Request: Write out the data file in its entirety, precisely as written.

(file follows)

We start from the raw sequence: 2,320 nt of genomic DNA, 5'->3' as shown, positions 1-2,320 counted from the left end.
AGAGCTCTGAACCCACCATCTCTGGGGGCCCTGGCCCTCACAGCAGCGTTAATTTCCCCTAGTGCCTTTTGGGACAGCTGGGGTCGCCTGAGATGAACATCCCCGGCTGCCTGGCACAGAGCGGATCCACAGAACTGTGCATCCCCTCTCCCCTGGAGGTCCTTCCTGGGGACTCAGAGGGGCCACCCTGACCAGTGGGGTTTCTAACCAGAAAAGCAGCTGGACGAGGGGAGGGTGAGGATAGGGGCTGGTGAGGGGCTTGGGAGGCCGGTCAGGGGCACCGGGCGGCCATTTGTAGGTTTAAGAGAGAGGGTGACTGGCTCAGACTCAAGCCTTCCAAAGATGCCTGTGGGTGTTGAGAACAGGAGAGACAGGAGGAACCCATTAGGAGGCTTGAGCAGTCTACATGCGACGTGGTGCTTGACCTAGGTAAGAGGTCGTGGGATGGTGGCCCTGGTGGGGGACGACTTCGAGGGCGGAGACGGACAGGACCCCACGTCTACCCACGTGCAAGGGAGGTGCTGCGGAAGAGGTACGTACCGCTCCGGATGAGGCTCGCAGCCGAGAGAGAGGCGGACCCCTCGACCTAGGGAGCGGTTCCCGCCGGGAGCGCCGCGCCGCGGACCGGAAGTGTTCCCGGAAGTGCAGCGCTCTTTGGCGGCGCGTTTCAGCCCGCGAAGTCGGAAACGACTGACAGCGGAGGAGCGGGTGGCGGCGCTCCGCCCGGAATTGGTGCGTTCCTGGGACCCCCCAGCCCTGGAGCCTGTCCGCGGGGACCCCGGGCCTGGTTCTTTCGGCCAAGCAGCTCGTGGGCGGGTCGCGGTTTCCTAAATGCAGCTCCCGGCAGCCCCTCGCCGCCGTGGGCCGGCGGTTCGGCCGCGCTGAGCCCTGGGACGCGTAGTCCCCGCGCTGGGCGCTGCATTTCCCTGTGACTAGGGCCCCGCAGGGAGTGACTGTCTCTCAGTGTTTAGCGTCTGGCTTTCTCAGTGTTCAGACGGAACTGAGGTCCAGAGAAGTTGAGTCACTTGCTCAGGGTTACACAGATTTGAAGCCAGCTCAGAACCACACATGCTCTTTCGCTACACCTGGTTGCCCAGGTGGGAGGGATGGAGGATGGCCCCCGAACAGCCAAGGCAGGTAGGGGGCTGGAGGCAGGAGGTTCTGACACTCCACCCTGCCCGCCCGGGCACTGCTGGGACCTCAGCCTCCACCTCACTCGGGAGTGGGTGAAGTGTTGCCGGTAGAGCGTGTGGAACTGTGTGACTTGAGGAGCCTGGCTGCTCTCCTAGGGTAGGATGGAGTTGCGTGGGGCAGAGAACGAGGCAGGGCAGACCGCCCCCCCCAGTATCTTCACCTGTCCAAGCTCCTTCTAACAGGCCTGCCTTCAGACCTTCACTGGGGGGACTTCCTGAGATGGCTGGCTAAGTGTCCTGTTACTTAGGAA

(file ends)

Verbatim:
We start from the raw sequence: 2,320 nt of genomic DNA, 5'->3' as shown, positions 1-2,320 counted from the left end.
AGAGCTCTGAACCCACCATCTCTGGGGGCCCTGGCCCTCACAGCAGCGTTAATTTCCCCTAGTGCCTTTTGGGACAGCTGGGGTCGCCTGAGATGAACATCCCCGGCTGCCTGGCACAGAGCGGATCCACAGAACTGTGCATCCCCTCTCCCCTGGAGGTCCTTCCTGGGGACTCAGAGGGGCCACCCTGACCAGTGGGGTTTCTAACCAGAAAAGCAGCTGGACGAGGGGAGGGTGAGGATAGGGGCTGGTGAGGGGCTTGGGAGGCCGGTCAGGGGCACCGGGCGGCCATTTGTAGGTTTAAGAGAGAGGGTGACTGGCTCAGACTCAAGCCTTCCAAAGATGCCTGTGGGTGTTGAGAACAGGAGAGACAGGAGGAACCCATTAGGAGGCTTGAGCAGTCTACATGCGACGTGGTGCTTGACCTAGGTAAGAGGTCGTGGGATGGTGGCCCTGGTGGGGGACGACTTCGAGGGCGGAGACGGACAGGACCCCACGTCTACCCACGTGCAAGGGAGGTGCTGCGGAAGAGGTACGTACCGCTCCGGATGAGGCTCGCAGCCGAGAGAGAGGCGGACCCCTCGACCTAGGGAGCGGTTCCCGCCGGGAGCGCCGCGCCGCGGACCGGAAGTGTTCCCGGAAGTGCAGCGCTCTTTGGCGGCGCGTTTCAGCCCGCGAAGTCGGAAACGACTGACAGCGGAGGAGCGGGTGGCGGCGCTCCGCCCGGAATTGGTGCGTTCCTGGGACCCCCCAGCCCTGGAGCCTGTCCGCGGGGACCCCGGGCCTGGTTCTTTCGGCCAAGCAGCTCGTGGGCGGGTCGCGGTTTCCTAAATGCAGCTCCCGGCAGCCCCTCGCCGCCGTGGGCCGGCGGTTCGGCCGCGCTGAGCCCTGGGACGCGTAGTCCCCGCGCTGGGCGCTGCATTTCCCTGTGACTAGGGCCCCGCAGGGAGTGACTGTCTCTCAGTGTTTAGCGTCTGGCTTTCTCAGTGTTCAGACGGAACTGAGGTCCAGAGAAGTTGAGTCACTTGCTCAGGGTTACACAGATTTGAAGCCAGCTCAGAACCACACATGCTCTTTCGCTACACCTGGTTGCCCAGGTGGGAGGGATGGAGGATGGCCCCCGAACAGCCAAGGCAGGTAGGGGGCTGGAGGCAGGAGGTTCTGACACTCCACCCTGCCCGCCCGGGCACTGCTGGGACCTCAGCCTCCACCTCACTCGGGAGTGGGTGAAGTGTTGCCGGTAGAGCGTGTGGAACTGTGTGACTTGAGGAGCCTGGCTGCTCTCCTAGGGTAGGATGGAGTTGCGTGGGGCAGAGAACGAGGCAGGGCAGACCGCCCCCCCCAGTATCTTCACCTGTCCAAGCTCCTTCTAACAGGCCTGCCTTCAGACCTTCACTGGGGGGACTTCCTGAGATGGCTGGCTAAGTGTCCTGTTACTTAGGAA